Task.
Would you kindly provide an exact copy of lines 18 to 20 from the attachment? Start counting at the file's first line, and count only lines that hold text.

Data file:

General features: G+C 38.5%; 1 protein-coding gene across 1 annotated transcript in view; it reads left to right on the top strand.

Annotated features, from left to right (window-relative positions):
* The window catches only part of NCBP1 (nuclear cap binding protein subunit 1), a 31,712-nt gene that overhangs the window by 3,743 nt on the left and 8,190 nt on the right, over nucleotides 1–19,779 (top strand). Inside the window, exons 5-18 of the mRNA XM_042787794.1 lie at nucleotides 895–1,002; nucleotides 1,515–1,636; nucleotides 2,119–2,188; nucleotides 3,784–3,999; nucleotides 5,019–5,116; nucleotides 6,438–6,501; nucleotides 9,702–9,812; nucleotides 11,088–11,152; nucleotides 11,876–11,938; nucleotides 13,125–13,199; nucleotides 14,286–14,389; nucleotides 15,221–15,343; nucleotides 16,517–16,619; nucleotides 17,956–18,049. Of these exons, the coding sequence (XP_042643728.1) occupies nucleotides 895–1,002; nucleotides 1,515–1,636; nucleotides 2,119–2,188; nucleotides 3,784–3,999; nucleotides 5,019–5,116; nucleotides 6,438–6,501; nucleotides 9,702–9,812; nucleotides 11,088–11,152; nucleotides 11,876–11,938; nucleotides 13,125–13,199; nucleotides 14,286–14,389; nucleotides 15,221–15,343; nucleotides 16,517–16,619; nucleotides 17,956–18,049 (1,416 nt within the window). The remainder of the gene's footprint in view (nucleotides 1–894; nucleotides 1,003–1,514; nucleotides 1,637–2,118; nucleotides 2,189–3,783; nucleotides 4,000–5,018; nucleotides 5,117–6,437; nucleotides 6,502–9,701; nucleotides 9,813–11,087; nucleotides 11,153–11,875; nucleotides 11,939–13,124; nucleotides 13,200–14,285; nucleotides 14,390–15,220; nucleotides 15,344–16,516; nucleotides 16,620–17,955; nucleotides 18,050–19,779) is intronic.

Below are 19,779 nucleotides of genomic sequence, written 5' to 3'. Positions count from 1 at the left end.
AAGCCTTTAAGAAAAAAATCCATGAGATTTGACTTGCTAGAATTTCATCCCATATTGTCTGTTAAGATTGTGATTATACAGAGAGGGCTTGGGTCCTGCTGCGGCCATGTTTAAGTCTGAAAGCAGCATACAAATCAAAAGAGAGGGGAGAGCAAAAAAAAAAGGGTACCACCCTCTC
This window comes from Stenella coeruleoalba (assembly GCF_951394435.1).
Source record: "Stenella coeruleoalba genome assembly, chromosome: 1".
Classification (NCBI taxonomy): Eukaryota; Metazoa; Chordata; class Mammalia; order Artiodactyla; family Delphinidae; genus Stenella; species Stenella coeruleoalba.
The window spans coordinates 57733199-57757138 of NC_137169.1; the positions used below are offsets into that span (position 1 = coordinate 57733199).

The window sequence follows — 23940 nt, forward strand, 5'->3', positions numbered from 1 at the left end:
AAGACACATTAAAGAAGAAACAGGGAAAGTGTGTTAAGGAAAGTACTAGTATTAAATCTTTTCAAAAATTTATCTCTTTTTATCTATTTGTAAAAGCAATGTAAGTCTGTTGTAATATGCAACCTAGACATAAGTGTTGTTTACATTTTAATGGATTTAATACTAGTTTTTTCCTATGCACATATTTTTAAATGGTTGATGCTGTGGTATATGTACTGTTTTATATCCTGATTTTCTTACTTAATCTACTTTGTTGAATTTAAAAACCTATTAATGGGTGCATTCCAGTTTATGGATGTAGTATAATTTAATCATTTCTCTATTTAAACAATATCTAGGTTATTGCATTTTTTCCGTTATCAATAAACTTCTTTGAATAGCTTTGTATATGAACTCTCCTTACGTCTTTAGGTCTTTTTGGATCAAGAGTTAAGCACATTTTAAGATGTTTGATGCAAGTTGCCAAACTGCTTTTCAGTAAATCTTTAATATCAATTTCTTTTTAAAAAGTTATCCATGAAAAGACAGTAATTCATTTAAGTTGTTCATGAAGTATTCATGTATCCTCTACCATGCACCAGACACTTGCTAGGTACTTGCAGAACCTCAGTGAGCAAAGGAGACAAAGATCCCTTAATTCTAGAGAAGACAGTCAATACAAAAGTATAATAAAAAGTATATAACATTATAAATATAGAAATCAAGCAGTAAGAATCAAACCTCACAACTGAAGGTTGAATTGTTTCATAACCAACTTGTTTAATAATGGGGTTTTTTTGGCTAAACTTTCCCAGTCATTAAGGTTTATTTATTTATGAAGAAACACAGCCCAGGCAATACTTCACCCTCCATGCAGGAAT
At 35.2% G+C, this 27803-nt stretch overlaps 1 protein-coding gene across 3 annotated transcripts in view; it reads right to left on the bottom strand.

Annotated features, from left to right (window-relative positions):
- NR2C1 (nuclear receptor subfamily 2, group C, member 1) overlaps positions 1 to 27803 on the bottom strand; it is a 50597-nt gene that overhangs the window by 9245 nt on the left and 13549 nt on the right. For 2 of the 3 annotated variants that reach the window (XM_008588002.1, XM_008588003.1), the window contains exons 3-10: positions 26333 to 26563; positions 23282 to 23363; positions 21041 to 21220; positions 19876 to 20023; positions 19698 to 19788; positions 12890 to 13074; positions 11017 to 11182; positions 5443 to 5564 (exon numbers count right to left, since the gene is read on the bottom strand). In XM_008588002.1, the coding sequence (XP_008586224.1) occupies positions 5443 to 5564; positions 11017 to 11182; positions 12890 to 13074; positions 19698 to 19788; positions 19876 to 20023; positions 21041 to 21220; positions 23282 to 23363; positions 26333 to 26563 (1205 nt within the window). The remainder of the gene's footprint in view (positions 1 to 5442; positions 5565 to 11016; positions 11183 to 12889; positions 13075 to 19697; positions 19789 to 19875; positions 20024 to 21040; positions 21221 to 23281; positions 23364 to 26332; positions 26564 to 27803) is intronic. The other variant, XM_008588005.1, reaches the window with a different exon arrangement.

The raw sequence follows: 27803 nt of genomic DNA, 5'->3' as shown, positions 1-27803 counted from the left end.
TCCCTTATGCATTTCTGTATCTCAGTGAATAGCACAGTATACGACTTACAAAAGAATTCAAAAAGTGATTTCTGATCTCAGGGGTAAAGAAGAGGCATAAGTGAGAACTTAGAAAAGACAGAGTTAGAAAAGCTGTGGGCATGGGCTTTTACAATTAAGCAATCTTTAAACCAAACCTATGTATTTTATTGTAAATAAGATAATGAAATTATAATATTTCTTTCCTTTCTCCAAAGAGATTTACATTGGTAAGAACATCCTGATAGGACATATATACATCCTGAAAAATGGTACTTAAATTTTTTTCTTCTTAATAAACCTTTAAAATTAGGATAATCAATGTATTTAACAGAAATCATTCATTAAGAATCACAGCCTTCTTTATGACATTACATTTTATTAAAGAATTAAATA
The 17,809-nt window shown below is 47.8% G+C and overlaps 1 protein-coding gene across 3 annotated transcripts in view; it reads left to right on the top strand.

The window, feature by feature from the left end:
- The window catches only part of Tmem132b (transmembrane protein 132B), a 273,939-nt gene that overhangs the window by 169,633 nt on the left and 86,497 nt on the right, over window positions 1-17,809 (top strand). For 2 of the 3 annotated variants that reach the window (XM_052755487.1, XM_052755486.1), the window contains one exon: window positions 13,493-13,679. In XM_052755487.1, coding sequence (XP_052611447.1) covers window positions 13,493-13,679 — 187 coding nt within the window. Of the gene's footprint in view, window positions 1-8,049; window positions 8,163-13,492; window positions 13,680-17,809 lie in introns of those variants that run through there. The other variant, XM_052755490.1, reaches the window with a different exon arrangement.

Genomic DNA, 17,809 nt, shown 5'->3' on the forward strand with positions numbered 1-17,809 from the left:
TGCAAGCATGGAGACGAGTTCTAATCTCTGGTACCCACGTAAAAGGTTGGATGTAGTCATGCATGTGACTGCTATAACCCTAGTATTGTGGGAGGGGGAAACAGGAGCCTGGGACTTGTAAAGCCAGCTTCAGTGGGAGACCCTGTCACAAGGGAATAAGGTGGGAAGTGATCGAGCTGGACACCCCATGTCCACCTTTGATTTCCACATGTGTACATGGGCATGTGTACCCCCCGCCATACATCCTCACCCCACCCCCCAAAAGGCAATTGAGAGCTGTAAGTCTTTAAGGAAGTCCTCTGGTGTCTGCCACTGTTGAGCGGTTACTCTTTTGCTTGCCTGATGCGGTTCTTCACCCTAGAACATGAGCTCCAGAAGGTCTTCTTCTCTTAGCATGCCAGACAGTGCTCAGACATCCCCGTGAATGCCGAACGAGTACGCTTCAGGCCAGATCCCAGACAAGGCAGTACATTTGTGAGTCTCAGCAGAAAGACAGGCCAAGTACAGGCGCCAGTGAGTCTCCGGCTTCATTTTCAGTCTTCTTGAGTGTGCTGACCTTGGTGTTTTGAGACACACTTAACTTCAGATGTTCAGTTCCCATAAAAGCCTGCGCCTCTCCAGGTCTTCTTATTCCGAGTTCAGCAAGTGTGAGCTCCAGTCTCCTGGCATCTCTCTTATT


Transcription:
The window, feature by feature from the left end:
- The window catches only part of Tmem132b (transmembrane protein 132B), a 273,939-nt gene that overhangs the window by 169,633 nt on the left and 86,497 nt on the right, over window positions 1-17,809 (top strand). For 2 of the 3 annotated variants that reach the window (XM_052755487.1, XM_052755486.1), the window contains one exon: window positions 13,493-13,679. In XM_052755487.1, coding sequence (XP_052611447.1) covers window positions 13,493-13,679 — 187 coding nt within the window. Of the gene's footprint in view, window positions 1-8,049; window positions 8,163-13,492; window positions 13,680-17,809 lie in introns of those variants that run through there. The other variant, XM_052755490.1, reaches the window with a different exon arrangement.

Genomic DNA, 17,809 nt, shown 5'->3' on the forward strand with positions numbered 1-17,809 from the left: